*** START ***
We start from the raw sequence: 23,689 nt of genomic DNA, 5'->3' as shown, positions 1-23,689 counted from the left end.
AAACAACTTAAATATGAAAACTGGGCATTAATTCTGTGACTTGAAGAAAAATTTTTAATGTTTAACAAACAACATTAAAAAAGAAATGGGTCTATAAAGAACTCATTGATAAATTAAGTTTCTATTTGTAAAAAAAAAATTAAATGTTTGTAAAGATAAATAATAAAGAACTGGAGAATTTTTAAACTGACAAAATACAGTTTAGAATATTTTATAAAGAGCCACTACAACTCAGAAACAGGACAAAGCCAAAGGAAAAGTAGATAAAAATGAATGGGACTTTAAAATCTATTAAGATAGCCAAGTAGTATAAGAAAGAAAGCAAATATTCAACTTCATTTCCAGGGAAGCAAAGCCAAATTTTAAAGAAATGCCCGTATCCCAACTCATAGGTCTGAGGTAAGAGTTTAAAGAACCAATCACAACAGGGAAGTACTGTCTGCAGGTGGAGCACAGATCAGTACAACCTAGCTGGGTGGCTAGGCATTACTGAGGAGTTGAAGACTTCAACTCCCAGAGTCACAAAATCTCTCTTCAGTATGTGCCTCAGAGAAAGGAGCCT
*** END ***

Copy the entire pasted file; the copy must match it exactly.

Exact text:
We start from the raw sequence: 23,689 nt of genomic DNA, 5'->3' as shown, positions 1-23,689 counted from the left end.
AAACAACTTAAATATGAAAACTGGGCATTAATTCTGTGACTTGAAGAAAAATTTTTAATGTTTAACAAACAACATTAAAAAAGAAATGGGTCTATAAAGAACTCATTGATAAATTAAGTTTCTATTTGTAAAAAAAAAATTAAATGTTTGTAAAGATAAATAATAAAGAACTGGAGAATTTTTAAACTGACAAAATACAGTTTAGAATATTTTATAAAGAGCCACTACAACTCAGAAACAGGACAAAGCCAAAGGAAAAGTAGATAAAAATGAATGGGACTTTAAAATCTATTAAGATAGCCAAGTAGTATAAGAAAGAAAGCAAATATTCAACTTCATTTCCAGGGAAGCAAAGCCAAATTTTAAAGAAATGCCCGTATCCCAACTCATAGGTCTGAGGTAAGAGTTTAAAGAACCAATCACAACAGGGAAGTACTGTCTGCAGGTGGAGCACAGATCAGTACAACCTAGCTGGGTGGCTAGGCATTACTGAGGAGTTGAAGACTTCAACTCCCAGAGTCACAAAATCTCTCTTCAGTATGTGCCTCAGAGAAAGGAGCCT